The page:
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New Orleans Saints defensive coordinator Dennis Allen sharpening details

'How are we going to do these things better? And how are we going to teach these things better?'

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For now, the goal for the New Orleans Saints defense isn't to do something new.

It's to do what it does better.

Last year, the Saints allowed 21.6 points per game (14th fewest in the league), 334.8 total yards (11th), 93.9 rushing yards (fourth) and forced 23 turnovers (the team's plus-15 margin was second best in the league).

Obviously, some things worked well for a defense that registered 51 sacks (third most) and had seven games where it allowed 18 points or less, including five of 10 points or less. But defensive coordinator Dennis Allen, entering his 11th season with the Saints over two stints – and his fifth as defensive coordinator – believes things can be better.

And presently, he believes it can happen by sharpening the tools that New Orleans already has in its defensive playbook.

So while New Orleans is like every other NFL team, limited to virtual contact due to the COVID-19 pandemic, Allen and the defensive staff are making sure to fine-tune the details.

"The fact that the majority of our coaching staff, and the majority of our players, have been together for at least the last three years I think is very beneficial," Allen said. "You ask me about installations and how the installations are going – we didn't go through a lot of different things this offseason and say, 'We've got to change this and do this and do that.'

"What we really said during the offseason was, 'How are we going to do these things better? And how are we going to teach these things better?' And that's really where our focus has been. It's been about really fine-tuning all the little details to everything that we're doing defensively, from verbiage, terminology to techniques and fundamentals. Really trying to hone in on exactly the things that we want to teach and exactly the terminology we wanted to do to use that."

The lack of face-to-face availability with players each day has been beneficial from that standpoint.

"Because we haven't had the players in here, we've had a lot of these Webex conference calls where we've had an opportunity to really go through the playbook, and really go through it with a fine-toothed comb to make sure that we're doing everything exactly the way that we need to be doing it," Allen said.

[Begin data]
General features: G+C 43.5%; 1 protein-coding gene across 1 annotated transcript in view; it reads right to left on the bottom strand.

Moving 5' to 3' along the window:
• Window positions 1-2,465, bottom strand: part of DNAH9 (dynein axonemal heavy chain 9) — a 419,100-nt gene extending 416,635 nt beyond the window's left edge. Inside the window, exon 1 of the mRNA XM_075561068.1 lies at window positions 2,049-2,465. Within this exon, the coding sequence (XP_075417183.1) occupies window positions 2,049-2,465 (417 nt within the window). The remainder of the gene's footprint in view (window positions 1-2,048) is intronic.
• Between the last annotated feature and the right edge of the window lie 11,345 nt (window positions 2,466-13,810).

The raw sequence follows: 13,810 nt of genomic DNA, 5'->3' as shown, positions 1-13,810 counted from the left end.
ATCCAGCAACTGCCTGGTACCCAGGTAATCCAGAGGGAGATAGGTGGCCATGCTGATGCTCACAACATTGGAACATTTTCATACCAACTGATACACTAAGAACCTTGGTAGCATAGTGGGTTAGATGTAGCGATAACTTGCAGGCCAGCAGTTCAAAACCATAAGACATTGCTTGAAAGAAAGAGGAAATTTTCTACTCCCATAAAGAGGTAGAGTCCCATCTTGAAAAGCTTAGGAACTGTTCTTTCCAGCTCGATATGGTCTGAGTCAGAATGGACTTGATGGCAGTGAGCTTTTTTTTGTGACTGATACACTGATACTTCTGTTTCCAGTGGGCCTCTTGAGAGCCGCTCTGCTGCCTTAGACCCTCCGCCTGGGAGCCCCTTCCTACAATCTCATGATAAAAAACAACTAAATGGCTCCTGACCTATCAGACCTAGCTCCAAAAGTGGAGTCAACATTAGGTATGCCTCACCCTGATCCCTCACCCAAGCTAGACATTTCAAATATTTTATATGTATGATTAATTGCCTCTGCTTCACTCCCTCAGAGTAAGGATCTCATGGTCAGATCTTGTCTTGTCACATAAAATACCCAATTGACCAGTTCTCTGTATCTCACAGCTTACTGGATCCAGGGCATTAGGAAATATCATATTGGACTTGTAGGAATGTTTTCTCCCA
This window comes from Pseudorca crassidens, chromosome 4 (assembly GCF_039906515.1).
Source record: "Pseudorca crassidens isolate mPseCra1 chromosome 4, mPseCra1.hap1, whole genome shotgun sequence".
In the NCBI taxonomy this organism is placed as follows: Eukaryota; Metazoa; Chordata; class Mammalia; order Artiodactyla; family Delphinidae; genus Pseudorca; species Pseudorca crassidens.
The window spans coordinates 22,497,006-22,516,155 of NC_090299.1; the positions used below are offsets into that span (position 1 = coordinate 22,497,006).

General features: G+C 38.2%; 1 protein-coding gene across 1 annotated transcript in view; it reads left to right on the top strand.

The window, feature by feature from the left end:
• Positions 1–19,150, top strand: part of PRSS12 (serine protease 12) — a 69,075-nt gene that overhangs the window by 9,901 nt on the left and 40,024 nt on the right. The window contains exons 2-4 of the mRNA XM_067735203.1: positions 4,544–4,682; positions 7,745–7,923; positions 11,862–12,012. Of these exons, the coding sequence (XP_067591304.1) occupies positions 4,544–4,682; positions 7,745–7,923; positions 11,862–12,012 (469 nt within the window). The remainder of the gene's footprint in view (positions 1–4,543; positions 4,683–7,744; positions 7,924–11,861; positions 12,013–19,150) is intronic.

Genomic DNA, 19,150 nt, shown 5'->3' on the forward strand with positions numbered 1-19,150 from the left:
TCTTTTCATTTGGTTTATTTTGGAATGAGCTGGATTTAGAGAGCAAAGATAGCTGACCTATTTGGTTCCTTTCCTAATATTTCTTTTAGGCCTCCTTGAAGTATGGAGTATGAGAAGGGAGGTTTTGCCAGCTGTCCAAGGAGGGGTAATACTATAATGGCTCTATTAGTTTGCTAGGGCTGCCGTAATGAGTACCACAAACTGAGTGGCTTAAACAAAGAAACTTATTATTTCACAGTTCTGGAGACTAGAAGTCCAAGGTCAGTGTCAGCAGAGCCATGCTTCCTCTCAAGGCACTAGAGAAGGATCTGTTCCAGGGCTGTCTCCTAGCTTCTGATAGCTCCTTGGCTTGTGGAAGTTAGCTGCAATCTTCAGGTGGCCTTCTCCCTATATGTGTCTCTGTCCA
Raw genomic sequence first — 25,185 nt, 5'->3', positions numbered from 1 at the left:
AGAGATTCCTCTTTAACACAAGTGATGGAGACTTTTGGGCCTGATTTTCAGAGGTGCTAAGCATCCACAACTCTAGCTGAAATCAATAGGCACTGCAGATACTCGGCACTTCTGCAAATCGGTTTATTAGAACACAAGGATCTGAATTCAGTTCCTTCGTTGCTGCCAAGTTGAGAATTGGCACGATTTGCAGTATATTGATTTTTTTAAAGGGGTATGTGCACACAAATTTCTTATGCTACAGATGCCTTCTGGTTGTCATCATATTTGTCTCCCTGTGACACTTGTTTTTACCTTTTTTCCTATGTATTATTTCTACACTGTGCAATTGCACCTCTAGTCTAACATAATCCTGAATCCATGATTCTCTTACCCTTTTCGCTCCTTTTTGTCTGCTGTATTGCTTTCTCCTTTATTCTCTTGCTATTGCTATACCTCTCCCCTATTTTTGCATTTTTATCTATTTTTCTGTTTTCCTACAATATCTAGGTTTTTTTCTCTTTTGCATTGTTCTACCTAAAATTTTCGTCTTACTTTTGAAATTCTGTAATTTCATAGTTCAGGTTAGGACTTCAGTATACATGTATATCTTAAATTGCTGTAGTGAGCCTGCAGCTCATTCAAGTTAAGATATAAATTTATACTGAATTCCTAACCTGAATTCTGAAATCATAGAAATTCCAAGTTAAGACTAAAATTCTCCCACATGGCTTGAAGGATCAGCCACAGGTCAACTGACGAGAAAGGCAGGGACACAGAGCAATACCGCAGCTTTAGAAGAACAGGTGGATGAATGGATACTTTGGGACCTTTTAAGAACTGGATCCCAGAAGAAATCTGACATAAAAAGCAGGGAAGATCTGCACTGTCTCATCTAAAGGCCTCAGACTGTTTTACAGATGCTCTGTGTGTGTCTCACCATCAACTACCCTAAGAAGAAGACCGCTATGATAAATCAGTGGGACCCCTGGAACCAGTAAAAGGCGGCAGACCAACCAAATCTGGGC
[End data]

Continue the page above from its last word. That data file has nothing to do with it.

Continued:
"(Making sure) the diagrams are exactly the way that they need to be, the verbiage that's in the book is exactly the way it needs to be. And just making sure that we're all 100 percent on the same page on everything that we're doing so that when we do have the players in here, it is like a well-oiled machine in terms of exactly what we're supposed to be doing.

"Because, look, it's our job to make sure that players know what their job is on the field. Their job is to execute and make plays when they have the opportunity to. But it's our job to make sure we're putting them in the right position."

Allen said he's comfortable that New Orleans has the right personnel to execute the plan. Defensively, the major additions are veteran safety Malcolm Jenkins and rookie linebacker Zack Baun.

"I really like our players," he said. "I like the fact that they're tough, I like the fact that they're extremely competitive, I like the fact that they're smart and I like the fact that they're team players. And I think that's probably the biggest thing that I can say about our players, is that they're all team and team-goal oriented.

"Certainly, we all like our own individual accolades but yet, they all understand that what we're asking them to do is for the betterment of our football team and they're all bought in to trying to do whatever they can to make us better. I like the makeup of this football team, we're always trying to get better. I'm excited about hopefully having the opportunity to get with these guys and start practicing some football at some point."

Allen, wife donate $100,000 to Gayle Benson Community Assistance Fund

Once Dennis Allen explains it, it makes perfect sense.

Allen is much more than a passing-through member of the community. He is a solid member of it – entering his 11th season with the Saints over two stints – which explains his family's $100,000 donation to the Gayle Benson Community Assistance Fund, which was created in response to the COVID-19 pandemic.

"I think this – this whole situation, COVID-19 – has really had a rough impact," Allen said. "Our community, the greater New Orleans area, was impacted significantly by this virus, and a lot of people needed help. And this community has been home for me and my family for going on 11 years now, and so my wife and I both felt like it was important for us to try to do something to give back to this community that has given us so much.

"We wanted to help out and we felt like, what better way than to give to the Greater New Orleans Foundation, and specifically, the Gayle Benson Community Assistance Fund? I thought that was a great way for us to try to do our part to help out our community."

Allen and his wife, Alisson, decided to make the generous donation as they sought to make a contribution and an avenue through which to direct it. He said that giving back fits into his job description.

"All of us that are involved as players, coaches in the National Football League, we've all been blessed," he said. "And I feel like it's our job to try to give back to our community and to try to help in any way that we can. So I'm glad that we were able to do that."

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